Like most parties, the end of the evening has drawn us below decks (they always have more fun). Herodotus spends a large portion of Book Six explaining interesting idioms of the time like this one- After vying for more than a year to marry the tyrant of Sicyon, Kleisthenes’ daughter, Hippokleides gets a little too funky on the dance floor and “[dances] away [his] marriage!” His reply to his almost father-in-law, “For Hippokleidas, no problem!” (6.129) becomes a saying used for all time (or until people forget, whichever comes first) to mean “Who cares?” – probably dancing with a table on his head was just a bit too much…but, I’m with Hippo – sometimes ya gotta dance!
I appreciated the clever poignancy of this one the most- when, in passage 6.37 Croseus threatens the Lampsacenes to release Miltiades or he will “wipe them out like a pine tree.”
The Lampsacenes who tried to interpret this message were at first bewildered[…], but then, after much hard thinking one of the elders came to the realization of its true significance: the pine tree alone of all trees does not produce and new shoot once it has been chopped down, but is utterly destroyed and gone forever.
– The Landmark Herodotus (6.37)
Needless to say, they do his bidding. The use of poetic imagery in warfare is as disturbing as it is effective apparently.
Book Seven went on to a comprehensive examination of Persia’s forays into Greece and ultimate ambitions for all of Europe. When Xerxes takes over he declares that he has no intention of a program change:
“Persians, I am not about to introduce a new custom to you: instead I shall follow the tradition handed down to me.” (7.8)
And what is this fine tradition? Imperialistic war, naturally. There is no end to it it would seem. And although I love the famously clever bridge he built to quickly get into Greece (he basically connected hundreds of boats side to side, with a makeshift road constructed on top to make a pontoon), I can’t see why the endless litany of who fought whom when is of any abiding interest, because in truth we know who fought whom: Who has fought with all. Whether it be with the gods blessing, at their bidding- or not, because clever as we are, if we don’t like the message another one can always be found:
“Lord, deliver us a better oracle…” (7.141)
And He does. Xerxes is a capricious, terrifying tyrant, but he has his moments of humanity; when he suddenly takes to weeping he is asked why and answers:
“That is because I was suddenly overcome by pity as I considered the brevity of human life, since not one of these people here will be alive in one hundred years from now.”
Most of them won’t be alive in five minutes thanks to him but I guess the fact that he has been the cause of so much of the brevity perhaps escaped his notice. He goes all-in with superior forces on land and sea, only to eventually retreat back to Persia in the end. Nice work fellas.
Hubris has a strange effect on everyone, both sides, both sexes- according to Herodutus, whenever there was “trouble” in the air the current priestess of Athena would grow a long beard. But I am not shocked, it was felt that everybody should act like men in battle. Case in point, when Artemisia sinks a friendly ship to avoid being attacked (in an act of callous deceit, she tricks the enemy into thinking she must be one of their fleet by attacking her own side, which few, including Xerxes ever figure out, but for Hippokleidas, no problem! It looked good!), never mind that everyone on board the friendly ship dies, she is lauded for the clever warrior she is, Xerxes is reported to have said, “My men have become women, and my women men!” (8.88).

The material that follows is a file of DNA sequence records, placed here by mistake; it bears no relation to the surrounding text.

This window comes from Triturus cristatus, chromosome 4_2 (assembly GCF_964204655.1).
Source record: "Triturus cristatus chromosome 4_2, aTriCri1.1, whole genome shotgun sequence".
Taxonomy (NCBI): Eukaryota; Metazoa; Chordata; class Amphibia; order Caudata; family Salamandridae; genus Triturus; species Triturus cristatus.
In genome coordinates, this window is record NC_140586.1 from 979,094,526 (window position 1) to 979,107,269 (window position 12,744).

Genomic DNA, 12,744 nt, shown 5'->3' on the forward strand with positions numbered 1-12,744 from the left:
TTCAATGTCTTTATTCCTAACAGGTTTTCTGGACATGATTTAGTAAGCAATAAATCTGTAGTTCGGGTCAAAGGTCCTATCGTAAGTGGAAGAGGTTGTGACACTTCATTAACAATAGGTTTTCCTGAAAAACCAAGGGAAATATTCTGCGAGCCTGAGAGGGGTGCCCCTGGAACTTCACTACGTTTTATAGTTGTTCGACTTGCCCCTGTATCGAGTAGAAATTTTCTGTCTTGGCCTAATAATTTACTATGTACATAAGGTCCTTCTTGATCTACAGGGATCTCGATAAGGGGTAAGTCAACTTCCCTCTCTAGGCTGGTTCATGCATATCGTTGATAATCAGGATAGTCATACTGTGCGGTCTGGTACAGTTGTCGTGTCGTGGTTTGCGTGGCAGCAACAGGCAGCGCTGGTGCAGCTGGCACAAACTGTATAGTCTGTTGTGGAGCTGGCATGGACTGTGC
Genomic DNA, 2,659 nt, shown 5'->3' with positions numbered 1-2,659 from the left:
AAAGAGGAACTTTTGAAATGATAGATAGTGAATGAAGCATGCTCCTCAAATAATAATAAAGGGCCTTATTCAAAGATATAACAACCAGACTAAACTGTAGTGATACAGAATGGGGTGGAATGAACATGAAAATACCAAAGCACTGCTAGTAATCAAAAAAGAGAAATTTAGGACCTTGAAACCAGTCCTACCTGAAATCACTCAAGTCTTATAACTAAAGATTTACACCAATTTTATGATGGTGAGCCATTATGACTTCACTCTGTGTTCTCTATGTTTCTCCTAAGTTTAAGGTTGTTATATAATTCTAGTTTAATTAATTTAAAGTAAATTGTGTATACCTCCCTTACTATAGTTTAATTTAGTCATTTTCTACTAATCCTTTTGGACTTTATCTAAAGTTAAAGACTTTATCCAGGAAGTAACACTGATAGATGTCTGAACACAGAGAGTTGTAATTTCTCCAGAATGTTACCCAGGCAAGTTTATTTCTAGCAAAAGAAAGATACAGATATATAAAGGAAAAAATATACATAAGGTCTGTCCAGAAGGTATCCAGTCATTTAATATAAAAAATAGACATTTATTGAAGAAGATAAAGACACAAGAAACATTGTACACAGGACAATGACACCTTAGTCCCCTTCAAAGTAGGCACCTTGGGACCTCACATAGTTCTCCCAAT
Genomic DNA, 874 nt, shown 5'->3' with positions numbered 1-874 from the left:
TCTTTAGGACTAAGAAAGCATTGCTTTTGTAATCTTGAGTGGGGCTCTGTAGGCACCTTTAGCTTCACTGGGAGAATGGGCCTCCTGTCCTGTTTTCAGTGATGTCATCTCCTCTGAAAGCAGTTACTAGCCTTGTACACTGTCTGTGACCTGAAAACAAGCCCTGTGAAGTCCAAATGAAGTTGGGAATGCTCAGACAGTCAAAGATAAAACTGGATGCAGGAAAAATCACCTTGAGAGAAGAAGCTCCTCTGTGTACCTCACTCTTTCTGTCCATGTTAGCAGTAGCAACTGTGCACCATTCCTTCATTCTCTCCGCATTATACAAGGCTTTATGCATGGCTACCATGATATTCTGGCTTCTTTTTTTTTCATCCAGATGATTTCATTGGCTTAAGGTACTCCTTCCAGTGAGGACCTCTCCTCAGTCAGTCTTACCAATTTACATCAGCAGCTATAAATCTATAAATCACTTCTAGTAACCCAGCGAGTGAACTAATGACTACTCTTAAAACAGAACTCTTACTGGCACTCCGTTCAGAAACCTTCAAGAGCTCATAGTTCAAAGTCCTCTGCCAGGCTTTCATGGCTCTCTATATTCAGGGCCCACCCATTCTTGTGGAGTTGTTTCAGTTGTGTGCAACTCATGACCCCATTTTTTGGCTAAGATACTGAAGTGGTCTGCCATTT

I am starting to look at my watch, But Herodutus assures me there is only one final Book. I am starting to feel like Philippedes (running to get help…Marathon -not really, but for Hippokleidas, no problem!…you know the story [6.105]). But, as the books are short, the stories mostly familiar, and we are good friends now, so I humor him.
“But above all, let them know that they [the Persians] are mere barbarians who have contrived to murder Hellenes who are men.” (9.17)
Do men never tire of declaring their manhood? I sweetly inquire of Herodotus, but he is deep in description of the war at Stenykleros- Wait. I think I’ve seen this movie…300 Spartans, fighting to the death…yes, oh, do continue, My Dear, where were we, fleeing Persians, arguments between Athens and the Lacedaemonians- geesh, I thought my children argued incessantly! Sorry. I promise I won’t interrupt again. Please, do continue.
More horrors ensue and very little changes. History is an awfully repetitive thing. Now that I have (incredibly) gotten through The Landmark Herodotus, I wonder if it will be necessary for me every to read another history again? In nine books the same basic disputes of wounded prides and avarice were repeated ten thousand times. But, I have come to love the voice of Herodotus, he is at once infectiously curious, relatively open-minded, and not without humor. The father of history has given his all. The fault does not lie with him that we never learn. The ship sails on.
*The Landmark Herodotus The Histories, Edited by Robert B. Strassler translated by Andrea L. Purvis